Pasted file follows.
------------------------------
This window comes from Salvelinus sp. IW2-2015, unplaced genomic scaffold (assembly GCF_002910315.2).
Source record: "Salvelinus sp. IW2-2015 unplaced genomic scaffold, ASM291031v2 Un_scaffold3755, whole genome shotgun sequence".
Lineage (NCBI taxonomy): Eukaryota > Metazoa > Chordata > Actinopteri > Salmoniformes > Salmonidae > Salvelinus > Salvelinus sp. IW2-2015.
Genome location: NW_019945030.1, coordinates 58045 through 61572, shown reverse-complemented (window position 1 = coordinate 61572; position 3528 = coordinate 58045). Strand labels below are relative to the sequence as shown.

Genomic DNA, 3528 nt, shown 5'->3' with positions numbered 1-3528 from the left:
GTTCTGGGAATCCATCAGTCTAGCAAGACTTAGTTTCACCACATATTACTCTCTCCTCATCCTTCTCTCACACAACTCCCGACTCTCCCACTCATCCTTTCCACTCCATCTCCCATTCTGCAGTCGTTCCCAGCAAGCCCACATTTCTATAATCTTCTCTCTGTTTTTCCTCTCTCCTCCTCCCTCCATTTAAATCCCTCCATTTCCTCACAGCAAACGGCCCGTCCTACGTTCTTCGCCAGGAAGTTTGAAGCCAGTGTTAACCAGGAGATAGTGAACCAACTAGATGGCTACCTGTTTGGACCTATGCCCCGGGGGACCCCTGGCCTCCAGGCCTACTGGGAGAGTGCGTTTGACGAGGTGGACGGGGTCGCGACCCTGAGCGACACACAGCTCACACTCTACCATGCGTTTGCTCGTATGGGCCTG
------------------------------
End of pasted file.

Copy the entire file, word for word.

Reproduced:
This window comes from Salvelinus sp. IW2-2015, unplaced genomic scaffold (assembly GCF_002910315.2).
Source record: "Salvelinus sp. IW2-2015 unplaced genomic scaffold, ASM291031v2 Un_scaffold3755, whole genome shotgun sequence".
Lineage (NCBI taxonomy): Eukaryota > Metazoa > Chordata > Actinopteri > Salmoniformes > Salmonidae > Salvelinus > Salvelinus sp. IW2-2015.
Genome location: NW_019945030.1, coordinates 58045 through 61572, shown reverse-complemented (window position 1 = coordinate 61572; position 3528 = coordinate 58045). Strand labels below are relative to the sequence as shown.

Genomic DNA, 3528 nt, shown 5'->3' with positions numbered 1-3528 from the left:
GTTCTGGGAATCCATCAGTCTAGCAAGACTTAGTTTCACCACATATTACTCTCTCCTCATCCTTCTCTCACACAACTCCCGACTCTCCCACTCATCCTTTCCACTCCATCTCCCATTCTGCAGTCGTTCCCAGCAAGCCCACATTTCTATAATCTTCTCTCTGTTTTTCCTCTCTCCTCCTCCCTCCATTTAAATCCCTCCATTTCCTCACAGCAAACGGCCCGTCCTACGTTCTTCGCCAGGAAGTTTGAAGCCAGTGTTAACCAGGAGATAGTGAACCAACTAGATGGCTACCTGTTTGGACCTATGCCCCGGGGGACCCCTGGCCTCCAGGCCTACTGGGAGAGTGCGTTTGACGAGGTGGACGGGGTCGCGACCCTGAGCGACACACAGCTCACACTCTACCATGCGTTTGCTCGTATGGGCCTG